You Need To Teach Your Kids About Food Allergies (Even If They Don't Have Them)

by Sarah Ives, Ph.D.
Originally Published: 
boy blowing his nose
Scary Mommy and JGI/Jamie Grill/Getty

Two-year-olds are not known for sharing. A recent Google search on the topic generated more than 100 million results: psychologists provide how-to guides on teaching your toddler to share, and parents swap tales of sharing-related tantrums at the playground. Maybe that’s why I was so surprised when my daughter’s playmate “shared” his ice cream by shoving it in her mouth.

His mother smiled proudly and praised him for being so thoughtful, but I began to panic. I grabbed a napkin and frantically attempted to wipe the ice cream off her tongue, and then began pouring water on her face while people stopped and stared at what must have looked like a crazy scene. My daughter has a life-threatening egg allergy, and the third ingredient in the ice cream was egg.

At four, she carries an EpiPen wherever she goes. I grill waiters at restaurants and warn her friends’ parents when she goes on playdates. Despite our efforts, she has still been to the emergency room numerous times. How do you educate a toddler to abstain from the endless stream of cupcakes and cookies brought to her daycare for birthdays, holidays, and (in one particularly scary episode) Teacher Appreciation Day?

To be sure, we are lucky. Other than the allergy, our daughter is healthy, and we have excellent medical care. We were even able to secure EpiPens during the recent shortage. But our luck could change if we stopped obsessively reading ingredients. Or if we left our child alone with the family friend who insists we are overreacting and tries to share french fries that drip with egg-laden mayonnaise. “Kids these days and their allergies. When I was young, people didn’t have all these allergies,” he says. And then comes the label: “helicopter parent.”

The irony is that the family friend is not wrong about one claim: Food allergies have been increasing. But it is not because millennial parents are coddling their children.

According to Food Allergy Research and Education (FARE), a Virginia-based nonprofit, approximately 32 million people in the United States have food allergies, including one child in every thirteen. Food allergies send someone to the emergency room every three minutes, and more than 40 percent of children with food allergies have experienced a severe allergic reaction such as anaphylaxis.

Andrew Lichtenstein/Getty

Anaphylaxis causes the body’s immune system to release a flood of chemicals that can lead to shock: Blood pressure drops suddenly and narrowed airways block breathing. Many have described the experience as terrifying – patients often say they feel as if they are dying. I don’t know how my daughter felt when her airway started tightening, because she was too young to have the words to express herself. But I will never forget the confusion in her eyes, the beeping of the monitors, and the tubes pumping medicine into her tiny body. If anaphylaxis is not treated immediately, it can be fatal. Hence the EpiPen that my daughter carries at all times in her little blue owl backpack (because “blue is my favorite color”).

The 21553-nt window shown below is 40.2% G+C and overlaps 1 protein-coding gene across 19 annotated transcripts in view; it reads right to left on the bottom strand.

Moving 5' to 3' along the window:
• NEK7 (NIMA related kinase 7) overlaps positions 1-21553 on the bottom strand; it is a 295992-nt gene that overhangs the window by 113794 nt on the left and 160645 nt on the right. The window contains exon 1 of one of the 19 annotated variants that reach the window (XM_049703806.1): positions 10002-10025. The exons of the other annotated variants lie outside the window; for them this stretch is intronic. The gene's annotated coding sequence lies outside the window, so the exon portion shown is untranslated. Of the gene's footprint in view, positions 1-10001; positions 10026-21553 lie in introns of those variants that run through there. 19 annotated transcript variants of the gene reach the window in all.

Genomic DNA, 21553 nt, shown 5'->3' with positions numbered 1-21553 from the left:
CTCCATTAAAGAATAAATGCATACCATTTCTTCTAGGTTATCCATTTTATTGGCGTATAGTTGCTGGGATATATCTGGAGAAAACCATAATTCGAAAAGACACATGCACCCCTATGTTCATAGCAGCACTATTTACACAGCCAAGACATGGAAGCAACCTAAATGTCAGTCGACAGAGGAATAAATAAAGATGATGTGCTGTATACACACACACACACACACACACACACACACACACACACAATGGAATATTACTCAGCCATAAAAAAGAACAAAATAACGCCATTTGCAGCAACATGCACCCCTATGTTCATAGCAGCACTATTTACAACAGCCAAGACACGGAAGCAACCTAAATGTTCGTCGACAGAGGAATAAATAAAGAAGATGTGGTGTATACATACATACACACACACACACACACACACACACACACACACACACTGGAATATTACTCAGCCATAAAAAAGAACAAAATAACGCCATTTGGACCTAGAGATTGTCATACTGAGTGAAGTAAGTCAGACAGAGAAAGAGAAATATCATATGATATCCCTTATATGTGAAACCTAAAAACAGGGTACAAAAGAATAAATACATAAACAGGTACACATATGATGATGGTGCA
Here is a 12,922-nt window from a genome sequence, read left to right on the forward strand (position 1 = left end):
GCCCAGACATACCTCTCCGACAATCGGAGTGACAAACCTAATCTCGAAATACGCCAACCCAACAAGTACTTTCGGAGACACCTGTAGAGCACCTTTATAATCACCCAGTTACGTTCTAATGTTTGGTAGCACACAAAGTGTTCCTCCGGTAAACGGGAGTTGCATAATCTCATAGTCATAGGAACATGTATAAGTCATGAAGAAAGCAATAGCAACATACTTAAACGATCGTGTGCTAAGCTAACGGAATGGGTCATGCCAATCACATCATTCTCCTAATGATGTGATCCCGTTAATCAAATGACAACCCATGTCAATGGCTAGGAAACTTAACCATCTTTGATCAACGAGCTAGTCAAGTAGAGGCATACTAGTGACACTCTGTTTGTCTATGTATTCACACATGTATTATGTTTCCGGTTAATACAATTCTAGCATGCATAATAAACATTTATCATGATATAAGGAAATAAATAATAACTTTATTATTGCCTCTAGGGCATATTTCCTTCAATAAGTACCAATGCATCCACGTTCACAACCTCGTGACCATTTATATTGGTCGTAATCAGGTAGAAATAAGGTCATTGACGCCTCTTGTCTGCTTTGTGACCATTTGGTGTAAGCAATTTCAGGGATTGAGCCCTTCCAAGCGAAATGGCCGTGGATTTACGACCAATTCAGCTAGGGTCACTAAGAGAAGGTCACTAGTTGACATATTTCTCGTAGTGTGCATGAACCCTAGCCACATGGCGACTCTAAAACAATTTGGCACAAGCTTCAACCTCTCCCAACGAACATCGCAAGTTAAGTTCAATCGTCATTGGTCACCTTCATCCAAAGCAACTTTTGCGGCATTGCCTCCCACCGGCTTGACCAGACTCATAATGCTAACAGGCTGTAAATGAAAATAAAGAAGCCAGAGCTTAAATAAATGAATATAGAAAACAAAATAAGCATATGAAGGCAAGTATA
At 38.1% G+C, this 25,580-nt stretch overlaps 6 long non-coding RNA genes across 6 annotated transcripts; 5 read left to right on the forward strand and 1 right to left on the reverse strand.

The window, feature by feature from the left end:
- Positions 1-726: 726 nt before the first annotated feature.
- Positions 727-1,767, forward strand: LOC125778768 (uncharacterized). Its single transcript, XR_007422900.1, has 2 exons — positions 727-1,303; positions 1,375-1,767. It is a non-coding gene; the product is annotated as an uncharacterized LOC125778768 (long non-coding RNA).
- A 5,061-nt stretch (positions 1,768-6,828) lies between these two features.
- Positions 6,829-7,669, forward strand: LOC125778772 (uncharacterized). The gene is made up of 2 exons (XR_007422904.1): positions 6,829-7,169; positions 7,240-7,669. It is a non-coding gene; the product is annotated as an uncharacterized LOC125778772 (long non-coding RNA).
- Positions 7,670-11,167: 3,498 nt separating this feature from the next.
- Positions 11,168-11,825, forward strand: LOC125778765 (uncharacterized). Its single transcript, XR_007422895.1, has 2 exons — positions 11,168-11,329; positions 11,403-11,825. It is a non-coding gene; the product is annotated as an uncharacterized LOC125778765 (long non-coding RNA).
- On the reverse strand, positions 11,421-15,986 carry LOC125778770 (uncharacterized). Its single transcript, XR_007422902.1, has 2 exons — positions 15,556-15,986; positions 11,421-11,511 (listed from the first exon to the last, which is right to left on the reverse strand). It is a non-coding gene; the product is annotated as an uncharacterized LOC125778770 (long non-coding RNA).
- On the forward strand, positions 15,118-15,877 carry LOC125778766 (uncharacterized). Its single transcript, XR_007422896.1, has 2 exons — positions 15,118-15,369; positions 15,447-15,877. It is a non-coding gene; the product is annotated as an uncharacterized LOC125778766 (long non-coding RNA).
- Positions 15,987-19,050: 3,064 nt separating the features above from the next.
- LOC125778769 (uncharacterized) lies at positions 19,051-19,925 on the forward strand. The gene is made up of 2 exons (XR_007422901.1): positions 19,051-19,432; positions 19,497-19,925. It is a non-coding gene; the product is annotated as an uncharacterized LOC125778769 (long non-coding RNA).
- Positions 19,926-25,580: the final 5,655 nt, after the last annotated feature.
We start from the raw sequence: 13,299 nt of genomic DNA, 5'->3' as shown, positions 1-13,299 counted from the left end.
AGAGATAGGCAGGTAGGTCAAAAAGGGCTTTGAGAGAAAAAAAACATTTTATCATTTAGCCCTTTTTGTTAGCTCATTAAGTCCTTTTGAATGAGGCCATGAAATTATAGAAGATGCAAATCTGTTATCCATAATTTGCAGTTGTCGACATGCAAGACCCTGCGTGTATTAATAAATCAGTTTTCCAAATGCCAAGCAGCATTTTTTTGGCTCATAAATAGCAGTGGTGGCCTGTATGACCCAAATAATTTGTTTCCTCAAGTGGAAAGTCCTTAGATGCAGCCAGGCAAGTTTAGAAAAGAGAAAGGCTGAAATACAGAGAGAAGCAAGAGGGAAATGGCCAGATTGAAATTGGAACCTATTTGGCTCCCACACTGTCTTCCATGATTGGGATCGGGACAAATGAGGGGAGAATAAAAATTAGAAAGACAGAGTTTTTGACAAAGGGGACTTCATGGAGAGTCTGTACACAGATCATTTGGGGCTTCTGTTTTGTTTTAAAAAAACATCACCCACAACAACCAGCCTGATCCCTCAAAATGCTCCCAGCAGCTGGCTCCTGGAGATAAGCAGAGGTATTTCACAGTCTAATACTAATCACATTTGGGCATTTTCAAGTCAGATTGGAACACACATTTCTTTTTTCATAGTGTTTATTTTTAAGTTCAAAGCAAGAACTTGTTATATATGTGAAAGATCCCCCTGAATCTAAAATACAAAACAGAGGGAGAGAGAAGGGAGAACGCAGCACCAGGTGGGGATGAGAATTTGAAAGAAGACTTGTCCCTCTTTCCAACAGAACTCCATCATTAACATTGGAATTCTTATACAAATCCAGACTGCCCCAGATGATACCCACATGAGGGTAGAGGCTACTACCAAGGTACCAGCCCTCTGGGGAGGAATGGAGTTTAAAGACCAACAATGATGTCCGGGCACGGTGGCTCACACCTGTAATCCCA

The Centers for Disease Control & Prevention found that food allergies rose among children by 50 percent between 1997 and 2011. Peanut allergies, once uncommon, tripled in children between 1997 and 2008. Beyond just an issue of health, allergies have economic implications. Caring for children with food allergies costs U.S. families close to $25 billion a year.

If the surge in food allergies can’t be attributed to millennial angst, what is causing it? Contrary to some beliefs, the growth is not a result of greater awareness or better diagnoses than in the past. Nor can the rate be attributed to genetics.

While research is still preliminary, environmental causes appear to be likely culprits. Allergies are higher in urban areas than in rural areas, and factors could include exposure to pollution and dietary changes. According to a recent study in Frontiers in Immunology, changes in the human microbiome may play a role. The microbiome is the community of microbes, including bacteria and fungi, that lives in our guts and other parts of our body. The estimated 1,500 species of bacteria that comprise the microbiome maintained a symbiotic relationship with our bodies during millions of years of co-evolution. Scholars speculate that increased exposure to antibiotics and antimicrobial compounds in the environment could be altering the symbiotic relationship and changing how our immune systems respond to potential allergens, such as eggs and peanuts.

We need to translate awareness into supporting research that seeks to explain why allergies are increasing and whether we might be able to cure them. We need to expand healthcare coverage to ensure that every child who needs an EpiPen can have access to one. People should not have to rely on GoFundMe campaigns for this lifesaving medicine. But we can also translate this awareness into smaller, more immediately achievable actions, such as learning the simple steps you can take to keep children with food allergies safe in your homes, schools, and communities.

My daughter is older now. She knows to ask about food ingredients, and we have learned to bring vegan treats to birthday parties so she can join in the festivities. She still occasionally feels left out. I see her wince when a classmate tells her, “You can’t eat anything fun.” But these experiences are building her resilience and empathy for others, not making her a coddled “snowflake.” “I can eat lots of fun things,” she tells her classmate. “I can eat popsicles.” And she grabs her little blue owl backpack and runs to the monkey bars.

This article was originally published on